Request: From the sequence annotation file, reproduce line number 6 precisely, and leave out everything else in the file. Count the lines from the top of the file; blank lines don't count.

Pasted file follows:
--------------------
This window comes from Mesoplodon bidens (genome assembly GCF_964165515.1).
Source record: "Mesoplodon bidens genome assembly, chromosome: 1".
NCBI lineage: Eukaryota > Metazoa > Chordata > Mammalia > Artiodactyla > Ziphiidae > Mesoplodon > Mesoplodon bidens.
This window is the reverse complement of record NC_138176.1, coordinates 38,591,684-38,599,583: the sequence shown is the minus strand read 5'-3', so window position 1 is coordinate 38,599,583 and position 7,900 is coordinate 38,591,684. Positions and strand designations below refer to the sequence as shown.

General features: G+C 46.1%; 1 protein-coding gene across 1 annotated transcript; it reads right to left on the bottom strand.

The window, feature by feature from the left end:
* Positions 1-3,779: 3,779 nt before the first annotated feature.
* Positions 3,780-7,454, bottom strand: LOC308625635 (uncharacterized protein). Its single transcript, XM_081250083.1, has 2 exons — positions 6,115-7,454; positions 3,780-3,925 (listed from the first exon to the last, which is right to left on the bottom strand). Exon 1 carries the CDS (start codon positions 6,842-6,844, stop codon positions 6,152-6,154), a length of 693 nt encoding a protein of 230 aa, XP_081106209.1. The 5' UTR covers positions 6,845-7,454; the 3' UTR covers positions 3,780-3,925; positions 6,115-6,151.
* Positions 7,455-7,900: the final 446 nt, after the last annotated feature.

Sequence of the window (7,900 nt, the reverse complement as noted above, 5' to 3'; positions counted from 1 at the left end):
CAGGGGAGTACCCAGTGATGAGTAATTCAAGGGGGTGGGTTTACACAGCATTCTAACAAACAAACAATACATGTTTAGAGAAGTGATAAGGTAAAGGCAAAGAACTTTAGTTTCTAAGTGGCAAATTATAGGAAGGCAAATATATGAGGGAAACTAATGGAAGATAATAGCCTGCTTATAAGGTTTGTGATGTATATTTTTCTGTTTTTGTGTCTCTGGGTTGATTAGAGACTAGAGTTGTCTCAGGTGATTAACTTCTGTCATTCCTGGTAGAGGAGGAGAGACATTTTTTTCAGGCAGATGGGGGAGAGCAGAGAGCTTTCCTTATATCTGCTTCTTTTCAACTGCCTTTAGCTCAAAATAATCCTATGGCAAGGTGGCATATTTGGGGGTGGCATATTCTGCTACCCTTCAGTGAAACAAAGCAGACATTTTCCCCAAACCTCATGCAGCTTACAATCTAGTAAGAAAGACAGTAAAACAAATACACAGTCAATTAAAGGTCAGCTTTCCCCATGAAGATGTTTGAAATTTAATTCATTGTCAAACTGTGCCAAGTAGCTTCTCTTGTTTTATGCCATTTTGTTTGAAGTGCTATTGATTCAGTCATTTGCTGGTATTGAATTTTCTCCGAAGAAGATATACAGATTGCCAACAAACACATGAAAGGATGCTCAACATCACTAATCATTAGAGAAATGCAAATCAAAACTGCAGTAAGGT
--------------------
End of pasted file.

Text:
The window, feature by feature from the left end: